How Cashmere is Made (and why it's so expensive)
If you’re holding quality cashmere, it’s unnecessary to even ask the question: why is it the most expensive than other wools? The tactile feel of 100%, quality cashmere alone is luxe. You can feel its worth. Cashmere feels impossibly soft, softer than any other textile. It’s a fact so simple as to be almost ironic: the finest fiber on earth comes straight from the goat’s belly.
What is cashmere made of?
Cashmere is made from the longest and softest belly fur that the Mongolian cashmere goat grows for the winter. Meaning, each of these rare goats only produces a little bit of cashmere only once per year. It’s a gentle practice, whereby the fur is actually combed out as it’s starting to shed, in the early springtime. So, you could say a cashmere sweater is secondhand, as the goat got to enjoy it for a season first. In comparison to sheep's wool, annual production of wool is over 300 times that of cashmere globally. Therefore, cashmere is an incredibly finite resource, and it is so important to us that we manufacture it ethically and share it with the world responsibly. By making only staple goods that are designed and guaranteed to last for a lifetime, we are offering a responsible alternative to fast fashion and cheaply made cashmere.
Our cashmere supply chain
At osteriavarvamingo, our cashmere comes from Scottish-milled Mongolian cashmere wool, so it’s the best of the best. By best, I mean in terms of not only quality, but ethical practices. Because when you talk about ethical cashmere, you need to look at sustainability, sourcing, and animal welfare as well.
Raw Cashmere from Nomadic Mongolian Herders
While China is the world’s leading producer of raw cashmere, Mongolia is known for the highest quality raw cashmere and a culture of traditional herding practices. Our raw cashmere comes from nomadic herders who are so thoughtfully living this traditional way of life, tending to small flocks of 10-300 goats in these dramatic environments. Cashmere goats are herding animals, so their environmental footprint is left by their grazing. Overgrazing leads to desertification, as the goats strip away the ground cover and other animals like wild yaks, gazelles, and endangered snow leopards suffer the consequences. As we remain ever focused on ethical production of cashmere and the sustainability of what we do here, we are humbled by the fact that cashmere is a finite resource and it needs to stay that way to protect the natural resources of the cashmere goat’s natural habitat in Central Asia. We’ve seen other cashmere producers pushing for more breeding, but we worry constantly about the negative environmental impacts of overproduction.
Ethical Dyeing and Spinning in an Heirloom Scottish Mill
Scotland has been a global leader in textile production, and the country is unrivaled in its reputation for processing and spinning virgin cashmere yarn. There is a rich heritage in this production, and this is the only way we know to make truly quality cashmere: by starting with a production facility that is woven into the fabric of its community. We source from a longstanding and innovative mill that combines tradition and dedication to craft with a focus on the environment. One of the things that we are known for as a label is our colors, and not only are those colors vibrant due to the meticulous hand-dyeing technique that the mill practices, but they are environmentally friendly.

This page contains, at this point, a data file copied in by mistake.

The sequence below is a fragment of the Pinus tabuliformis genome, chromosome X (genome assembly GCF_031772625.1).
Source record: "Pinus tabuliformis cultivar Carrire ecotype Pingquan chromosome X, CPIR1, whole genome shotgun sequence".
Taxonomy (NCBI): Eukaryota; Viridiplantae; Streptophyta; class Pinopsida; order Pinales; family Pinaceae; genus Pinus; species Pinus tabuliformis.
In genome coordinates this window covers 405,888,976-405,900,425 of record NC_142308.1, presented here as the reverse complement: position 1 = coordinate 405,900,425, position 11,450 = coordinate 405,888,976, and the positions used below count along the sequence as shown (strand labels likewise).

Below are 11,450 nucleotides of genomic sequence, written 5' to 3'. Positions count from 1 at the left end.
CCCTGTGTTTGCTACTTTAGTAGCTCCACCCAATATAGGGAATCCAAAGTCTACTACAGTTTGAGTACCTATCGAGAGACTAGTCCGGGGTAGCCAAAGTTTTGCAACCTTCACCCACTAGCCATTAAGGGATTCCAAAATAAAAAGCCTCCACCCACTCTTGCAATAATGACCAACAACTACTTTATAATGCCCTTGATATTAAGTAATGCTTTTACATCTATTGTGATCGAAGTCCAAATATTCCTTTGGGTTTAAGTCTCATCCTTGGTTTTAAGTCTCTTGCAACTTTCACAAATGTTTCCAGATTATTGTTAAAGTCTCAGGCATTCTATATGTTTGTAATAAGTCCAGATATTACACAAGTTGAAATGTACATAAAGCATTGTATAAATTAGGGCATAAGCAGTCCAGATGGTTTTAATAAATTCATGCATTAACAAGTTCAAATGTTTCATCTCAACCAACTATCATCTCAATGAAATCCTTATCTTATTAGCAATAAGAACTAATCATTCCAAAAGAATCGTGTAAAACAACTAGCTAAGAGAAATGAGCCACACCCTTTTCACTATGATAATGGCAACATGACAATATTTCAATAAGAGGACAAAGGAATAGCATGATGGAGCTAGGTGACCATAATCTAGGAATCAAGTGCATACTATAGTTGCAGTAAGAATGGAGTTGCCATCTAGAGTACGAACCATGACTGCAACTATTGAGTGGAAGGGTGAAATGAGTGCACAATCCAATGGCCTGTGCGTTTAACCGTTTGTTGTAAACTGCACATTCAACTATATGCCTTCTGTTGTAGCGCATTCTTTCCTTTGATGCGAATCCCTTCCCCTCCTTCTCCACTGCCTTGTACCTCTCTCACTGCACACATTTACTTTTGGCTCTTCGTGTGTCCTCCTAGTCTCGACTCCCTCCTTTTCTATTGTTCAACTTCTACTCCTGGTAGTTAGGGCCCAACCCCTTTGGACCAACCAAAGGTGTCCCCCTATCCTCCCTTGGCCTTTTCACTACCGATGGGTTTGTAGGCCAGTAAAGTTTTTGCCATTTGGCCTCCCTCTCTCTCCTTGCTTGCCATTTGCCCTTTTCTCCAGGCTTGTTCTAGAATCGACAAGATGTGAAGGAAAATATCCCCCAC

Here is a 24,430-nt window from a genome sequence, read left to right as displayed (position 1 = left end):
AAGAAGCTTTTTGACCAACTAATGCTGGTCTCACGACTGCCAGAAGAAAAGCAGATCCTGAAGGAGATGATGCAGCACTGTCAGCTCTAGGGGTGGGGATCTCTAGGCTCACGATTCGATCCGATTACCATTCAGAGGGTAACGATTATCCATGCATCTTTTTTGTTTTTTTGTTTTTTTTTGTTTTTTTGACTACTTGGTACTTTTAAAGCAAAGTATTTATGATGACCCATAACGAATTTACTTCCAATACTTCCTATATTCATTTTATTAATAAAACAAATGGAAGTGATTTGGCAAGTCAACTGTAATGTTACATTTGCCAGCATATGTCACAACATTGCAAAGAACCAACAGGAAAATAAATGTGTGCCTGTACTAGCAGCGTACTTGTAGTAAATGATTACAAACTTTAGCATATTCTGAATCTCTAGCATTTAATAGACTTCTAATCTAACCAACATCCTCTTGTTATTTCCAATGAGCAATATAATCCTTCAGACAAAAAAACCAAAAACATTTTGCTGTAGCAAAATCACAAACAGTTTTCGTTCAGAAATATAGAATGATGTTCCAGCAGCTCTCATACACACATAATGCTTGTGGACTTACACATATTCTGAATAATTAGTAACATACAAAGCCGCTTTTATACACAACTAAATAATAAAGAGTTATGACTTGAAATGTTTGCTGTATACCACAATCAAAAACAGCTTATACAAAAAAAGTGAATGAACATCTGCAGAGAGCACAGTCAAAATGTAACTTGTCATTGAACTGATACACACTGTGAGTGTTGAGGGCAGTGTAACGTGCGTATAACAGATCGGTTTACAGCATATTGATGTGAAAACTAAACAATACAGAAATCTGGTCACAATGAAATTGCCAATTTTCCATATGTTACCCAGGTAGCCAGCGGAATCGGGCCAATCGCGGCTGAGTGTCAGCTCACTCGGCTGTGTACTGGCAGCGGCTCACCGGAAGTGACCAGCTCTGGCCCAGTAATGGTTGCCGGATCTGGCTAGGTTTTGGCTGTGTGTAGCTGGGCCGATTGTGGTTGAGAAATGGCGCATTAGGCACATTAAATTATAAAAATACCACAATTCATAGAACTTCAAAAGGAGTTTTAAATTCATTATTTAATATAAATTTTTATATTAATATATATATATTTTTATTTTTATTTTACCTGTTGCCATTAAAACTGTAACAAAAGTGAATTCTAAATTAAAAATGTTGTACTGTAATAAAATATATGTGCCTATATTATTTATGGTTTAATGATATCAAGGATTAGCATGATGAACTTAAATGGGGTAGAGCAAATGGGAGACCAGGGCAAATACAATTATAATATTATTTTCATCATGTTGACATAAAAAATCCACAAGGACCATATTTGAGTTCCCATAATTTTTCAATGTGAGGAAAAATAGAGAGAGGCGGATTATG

There are certainly cheaper products on the market, and the same way that you could buy a €50 made in China cashmere sweater, we could be cutting costs and making a larger profit by sourcing our virgin cashmere yarn from a Chinese mill. In both cases, we’d be sacrificing quality and transparency and choosing factory-made over artisanal, ethical production.
Discerning quality cashmere
There are technically three grades of cashmere, but you’ll never find Grade A or Grade C listed on a label or on a cashmere seller’s website. You can tell the quality of the cashmere by the length of the fibers.
Some goods that are labeled cashmere but have an incredibly low price point may be using lower quality fibers; the result of which is a garment that doesn’t have nearly the strength and warmth of the real deal. Or it is a blend, cut with a cheaper fiber. By its nature, cashmere does blend well with other fibers, but blends do not compare in strength, warmth, and softness.
Ethical cashmere production in the USA
We’re incredibly proud to be doing something unique: ethically manufacturing cashmere domestically at a responsible scale. With increased focus on clothing maker’s practices, we are hoping to keep the focus on labor practices. Broadly, in US apparel, 80% of goods are produced in sweatshop or modern slavery conditions. I know acutely that the first thing I could do for osteriavarvamingo to cut costs and raise our profit margin would be to cut labor costs. Ethically, it’s something I have no desire to do. And practically, I truly know that it wouldn’t be the same product and it wouldn't be something I could feel good about offering up to the world.
Years ago, someone got ahold of our patterns and our technique and made an attempt to send it over to China for discounted production. A sample made its way back to me, and I was appalled at how it paled in comparison, and it solidified what I already knew: the only way to make a truly quality cashmere garment that will last is to take care and detail at every step.
This video of a big name cashmere brand gives a compelling look into the industry and the process of cashmere production, from grazing to garment. As we grow and continue to write our story, we will continue to educate on ethical practices in the cashmere industry and offer transparency into our own.